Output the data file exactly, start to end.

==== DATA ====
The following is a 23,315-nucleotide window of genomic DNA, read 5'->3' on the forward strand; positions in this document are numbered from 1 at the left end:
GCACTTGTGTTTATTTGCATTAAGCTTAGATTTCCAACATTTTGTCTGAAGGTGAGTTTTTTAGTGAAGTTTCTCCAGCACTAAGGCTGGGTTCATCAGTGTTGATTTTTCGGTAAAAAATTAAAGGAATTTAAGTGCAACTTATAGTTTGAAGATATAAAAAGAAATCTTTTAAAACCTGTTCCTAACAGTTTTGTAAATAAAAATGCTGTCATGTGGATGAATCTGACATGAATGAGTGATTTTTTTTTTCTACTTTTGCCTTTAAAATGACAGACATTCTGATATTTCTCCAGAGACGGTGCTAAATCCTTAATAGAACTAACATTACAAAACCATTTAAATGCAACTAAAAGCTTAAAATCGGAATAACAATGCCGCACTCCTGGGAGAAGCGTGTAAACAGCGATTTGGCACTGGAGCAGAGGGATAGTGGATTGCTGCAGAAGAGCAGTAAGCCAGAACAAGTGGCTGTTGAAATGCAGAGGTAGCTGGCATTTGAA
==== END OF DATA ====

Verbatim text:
The following is a 23,315-nucleotide window of genomic DNA, read 5'->3' on the forward strand; positions in this document are numbered from 1 at the left end:
GCACTTGTGTTTATTTGCATTAAGCTTAGATTTCCAACATTTTGTCTGAAGGTGAGTTTTTTAGTGAAGTTTCTCCAGCACTAAGGCTGGGTTCATCAGTGTTGATTTTTCGGTAAAAAATTAAAGGAATTTAAGTGCAACTTATAGTTTGAAGATATAAAAAGAAATCTTTTAAAACCTGTTCCTAACAGTTTTGTAAATAAAAATGCTGTCATGTGGATGAATCTGACATGAATGAGTGATTTTTTTTTTCTACTTTTGCCTTTAAAATGACAGACATTCTGATATTTCTCCAGAGACGGTGCTAAATCCTTAATAGAACTAACATTACAAAACCATTTAAATGCAACTAAAAGCTTAAAATCGGAATAACAATGCCGCACTCCTGGGAGAAGCGTGTAAACAGCGATTTGGCACTGGAGCAGAGGGATAGTGGATTGCTGCAGAAGAGCAGTAAGCCAGAACAAGTGGCTGTTGAAATGCAGAGGTAGCTGGCATTTGAA